Like so much scientific advancement, the mouse was a product of war. The forebear of the computer mouse was the track-ball (then called the roller ball), invented in 1946 by British scientist Ralph Benjamin. It was used as an interface for an analogue radar plotting system, used to predict and calculate the future position of enemy aircraft.

The invention of the first real computer mouse, as we know it, happened over 20 years later in 1967, when engineer and inventor Douglas Carl Engelbart applied for a patent for a wooden casing incorporating two internal metal wheels. In the words of the patent, it was an “X-Y position indicator for a display system”.

He coined the nickname “mouse” due to the way the connecting wire looked like a mouse’s tail. He also referred to the on-screen cursor as a “bug” – a term which never became widely adopted, and ended up having very different connotations – and the rather more appropriate CAT. Though why didn’t they go with “cheese” is anyone’s guess.

Engelbart later licensed his invention to Apple for around $40,000, though never received a cent in royalties. Interestingly, Engelbart also foresaw a future in which computing would be collaborative and networked. His views were considered unfashionable at the time, clashing with younger programmers who were suspicious of any kind of centralised computing power.

Around the same time that Engelbart was working on his mouse, a similar project was underway at German radio and TV hardware company AEG-Telefunken. The company had evolved an earlier track-ball device used with the SIG-100 vector graphics terminal.

Alas, unlike Engelbart, AEG failed to get its invention patented.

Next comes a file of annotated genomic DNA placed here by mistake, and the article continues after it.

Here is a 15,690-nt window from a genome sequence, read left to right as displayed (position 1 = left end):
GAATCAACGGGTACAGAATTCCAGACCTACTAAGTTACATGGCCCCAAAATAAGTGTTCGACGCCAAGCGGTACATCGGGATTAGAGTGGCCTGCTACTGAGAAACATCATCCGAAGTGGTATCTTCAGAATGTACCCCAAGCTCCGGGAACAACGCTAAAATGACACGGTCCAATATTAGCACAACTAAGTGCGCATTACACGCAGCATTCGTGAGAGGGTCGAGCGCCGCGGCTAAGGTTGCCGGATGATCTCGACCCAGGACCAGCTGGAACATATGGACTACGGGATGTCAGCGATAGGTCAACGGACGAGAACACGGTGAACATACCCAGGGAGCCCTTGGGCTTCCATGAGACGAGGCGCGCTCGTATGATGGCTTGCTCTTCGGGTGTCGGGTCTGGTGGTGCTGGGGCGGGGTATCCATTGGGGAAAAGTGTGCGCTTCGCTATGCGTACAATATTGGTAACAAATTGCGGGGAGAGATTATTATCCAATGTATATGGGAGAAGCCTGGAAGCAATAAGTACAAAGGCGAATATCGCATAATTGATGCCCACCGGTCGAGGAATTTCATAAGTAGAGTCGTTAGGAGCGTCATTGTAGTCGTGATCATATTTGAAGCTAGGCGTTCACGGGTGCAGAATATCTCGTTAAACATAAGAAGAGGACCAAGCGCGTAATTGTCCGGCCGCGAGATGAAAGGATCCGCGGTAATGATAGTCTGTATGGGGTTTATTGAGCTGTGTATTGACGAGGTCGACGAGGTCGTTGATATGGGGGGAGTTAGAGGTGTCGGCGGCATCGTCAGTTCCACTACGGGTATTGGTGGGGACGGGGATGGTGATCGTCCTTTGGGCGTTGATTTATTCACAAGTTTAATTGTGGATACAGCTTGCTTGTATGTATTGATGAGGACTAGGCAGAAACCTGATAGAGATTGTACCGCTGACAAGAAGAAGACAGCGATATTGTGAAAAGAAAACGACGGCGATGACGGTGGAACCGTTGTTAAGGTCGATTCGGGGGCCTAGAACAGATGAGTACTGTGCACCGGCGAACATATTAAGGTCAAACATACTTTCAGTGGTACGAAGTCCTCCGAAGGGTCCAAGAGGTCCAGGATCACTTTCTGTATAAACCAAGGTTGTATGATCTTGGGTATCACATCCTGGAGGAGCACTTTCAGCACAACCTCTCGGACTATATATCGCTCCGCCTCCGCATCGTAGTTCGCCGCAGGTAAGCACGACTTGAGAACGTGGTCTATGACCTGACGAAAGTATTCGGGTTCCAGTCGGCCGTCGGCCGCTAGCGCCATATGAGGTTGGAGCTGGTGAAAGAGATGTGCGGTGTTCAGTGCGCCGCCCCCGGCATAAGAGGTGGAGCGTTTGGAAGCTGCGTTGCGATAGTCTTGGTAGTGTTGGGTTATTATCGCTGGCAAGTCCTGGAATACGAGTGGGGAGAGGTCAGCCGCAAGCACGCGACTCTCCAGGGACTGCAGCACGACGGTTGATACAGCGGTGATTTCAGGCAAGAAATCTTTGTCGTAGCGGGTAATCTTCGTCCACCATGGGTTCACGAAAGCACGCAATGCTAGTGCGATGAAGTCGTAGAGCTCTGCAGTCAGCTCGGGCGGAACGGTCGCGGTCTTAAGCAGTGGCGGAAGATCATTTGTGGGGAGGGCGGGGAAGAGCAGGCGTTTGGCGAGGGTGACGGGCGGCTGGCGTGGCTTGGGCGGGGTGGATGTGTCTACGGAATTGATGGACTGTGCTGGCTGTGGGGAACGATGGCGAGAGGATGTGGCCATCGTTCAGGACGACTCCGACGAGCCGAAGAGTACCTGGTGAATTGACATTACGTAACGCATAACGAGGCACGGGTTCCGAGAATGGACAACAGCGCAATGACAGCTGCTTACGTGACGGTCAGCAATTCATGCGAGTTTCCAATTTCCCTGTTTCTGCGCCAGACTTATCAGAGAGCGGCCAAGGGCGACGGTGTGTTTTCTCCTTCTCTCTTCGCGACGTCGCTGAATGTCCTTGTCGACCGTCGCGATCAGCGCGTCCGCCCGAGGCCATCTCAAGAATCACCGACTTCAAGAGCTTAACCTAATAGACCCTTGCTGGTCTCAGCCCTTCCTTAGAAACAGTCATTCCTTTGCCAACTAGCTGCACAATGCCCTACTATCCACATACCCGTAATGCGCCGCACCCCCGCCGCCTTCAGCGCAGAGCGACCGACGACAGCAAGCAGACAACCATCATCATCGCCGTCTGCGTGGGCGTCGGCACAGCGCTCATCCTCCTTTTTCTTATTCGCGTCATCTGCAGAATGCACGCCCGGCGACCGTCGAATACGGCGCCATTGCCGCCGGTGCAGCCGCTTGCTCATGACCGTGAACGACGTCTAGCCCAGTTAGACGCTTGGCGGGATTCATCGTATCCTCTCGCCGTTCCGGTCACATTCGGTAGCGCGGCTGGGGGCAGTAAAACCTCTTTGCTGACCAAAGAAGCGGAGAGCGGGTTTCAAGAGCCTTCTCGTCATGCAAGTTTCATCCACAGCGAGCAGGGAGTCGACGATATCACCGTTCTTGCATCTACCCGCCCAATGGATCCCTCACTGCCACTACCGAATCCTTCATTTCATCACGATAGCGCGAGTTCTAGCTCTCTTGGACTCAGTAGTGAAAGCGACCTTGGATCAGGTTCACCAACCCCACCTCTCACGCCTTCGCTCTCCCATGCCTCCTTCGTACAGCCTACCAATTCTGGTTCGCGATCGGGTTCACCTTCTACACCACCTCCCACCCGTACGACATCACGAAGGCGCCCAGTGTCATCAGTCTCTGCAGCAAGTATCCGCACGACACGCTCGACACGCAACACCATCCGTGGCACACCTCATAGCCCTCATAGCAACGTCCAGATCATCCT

The long-forgotten Xerox Alto, released in 1973, was the first commercially available computer to use a mouse. The system itself may not have reached the ubiquity of the later Mac, but the new style of hardware interface was considered an immediate success.

By 1982, computer mice were becoming more common among high-end systems, and pretty much all of them were made by one company: The Mouse House. The company’s founder Jack Hawley – who once described himself, not entirely seriously, as “a great inventor” – had been making computer mice since 1975. The peripheral remained far from widespread, however, costing upwards of $400 – and on more than one occasion, Hawley took a call from a confused buyer looking to purchase live mice.

It was 1984’s Macintosh 128K which took mice mainstream. Apple had already released a mouse for its Apple Lisa, but the 128K Mac’s success as a computer for desktop publishing made the mouse an essential component. The following year, both the Amiga 1000 and Atari ST were released with mice of their own.

It was on the Macintosh that the first bona fide point-and-click adventure game would be released; Silicon Beach Software’s Enchanted Scepters (sic) in 1985. Though adhering to the genre’s well-trodden fantasy roots as far as story and setting goes, it remained a way off the complexity of Broken Sword – or even Leisure Suit Larry. Interaction was controlled through a series of drop-down menus to access commands and a player’s inventory.

The same year, ICOM’s Déjà Vu – a tongue-in-cheeky detective noir tale – moved the point-and-click genre further forward still, using a drag-and-drop interface, which allowed for interaction with the graphics window. This was the dawn of the point-and-click as we know it.